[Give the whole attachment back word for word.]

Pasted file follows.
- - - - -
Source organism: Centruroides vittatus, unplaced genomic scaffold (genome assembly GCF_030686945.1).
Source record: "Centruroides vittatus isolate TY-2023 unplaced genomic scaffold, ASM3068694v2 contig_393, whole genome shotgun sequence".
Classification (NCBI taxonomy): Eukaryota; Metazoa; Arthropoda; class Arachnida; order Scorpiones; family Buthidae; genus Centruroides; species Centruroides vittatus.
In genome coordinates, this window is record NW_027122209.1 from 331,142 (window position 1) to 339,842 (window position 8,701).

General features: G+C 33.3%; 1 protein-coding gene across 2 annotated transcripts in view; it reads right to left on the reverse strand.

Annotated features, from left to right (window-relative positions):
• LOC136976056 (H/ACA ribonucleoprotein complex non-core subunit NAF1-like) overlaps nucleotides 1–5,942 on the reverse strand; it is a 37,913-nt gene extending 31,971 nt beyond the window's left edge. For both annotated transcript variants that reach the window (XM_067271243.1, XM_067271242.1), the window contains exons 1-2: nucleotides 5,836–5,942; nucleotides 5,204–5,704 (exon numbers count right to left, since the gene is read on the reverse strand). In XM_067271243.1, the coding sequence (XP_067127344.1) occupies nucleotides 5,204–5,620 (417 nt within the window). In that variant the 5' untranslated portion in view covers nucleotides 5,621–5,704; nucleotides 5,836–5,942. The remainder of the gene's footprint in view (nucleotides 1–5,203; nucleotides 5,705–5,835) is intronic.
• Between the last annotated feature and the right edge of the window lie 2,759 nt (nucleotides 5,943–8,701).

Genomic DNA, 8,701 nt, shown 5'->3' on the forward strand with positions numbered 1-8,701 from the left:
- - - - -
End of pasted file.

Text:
Source organism: Centruroides vittatus, unplaced genomic scaffold (genome assembly GCF_030686945.1).
Source record: "Centruroides vittatus isolate TY-2023 unplaced genomic scaffold, ASM3068694v2 contig_393, whole genome shotgun sequence".
Classification (NCBI taxonomy): Eukaryota; Metazoa; Arthropoda; class Arachnida; order Scorpiones; family Buthidae; genus Centruroides; species Centruroides vittatus.
In genome coordinates, this window is record NW_027122209.1 from 331,142 (window position 1) to 339,842 (window position 8,701).

General features: G+C 33.3%; 1 protein-coding gene across 2 annotated transcripts in view; it reads right to left on the reverse strand.

Annotated features, from left to right (window-relative positions):
• LOC136976056 (H/ACA ribonucleoprotein complex non-core subunit NAF1-like) overlaps nucleotides 1–5,942 on the reverse strand; it is a 37,913-nt gene extending 31,971 nt beyond the window's left edge. For both annotated transcript variants that reach the window (XM_067271243.1, XM_067271242.1), the window contains exons 1-2: nucleotides 5,836–5,942; nucleotides 5,204–5,704 (exon numbers count right to left, since the gene is read on the reverse strand). In XM_067271243.1, the coding sequence (XP_067127344.1) occupies nucleotides 5,204–5,620 (417 nt within the window). In that variant the 5' untranslated portion in view covers nucleotides 5,621–5,704; nucleotides 5,836–5,942. The remainder of the gene's footprint in view (nucleotides 1–5,203; nucleotides 5,705–5,835) is intronic.
• Between the last annotated feature and the right edge of the window lie 2,759 nt (nucleotides 5,943–8,701).

Genomic DNA, 8,701 nt, shown 5'->3' on the forward strand with positions numbered 1-8,701 from the left: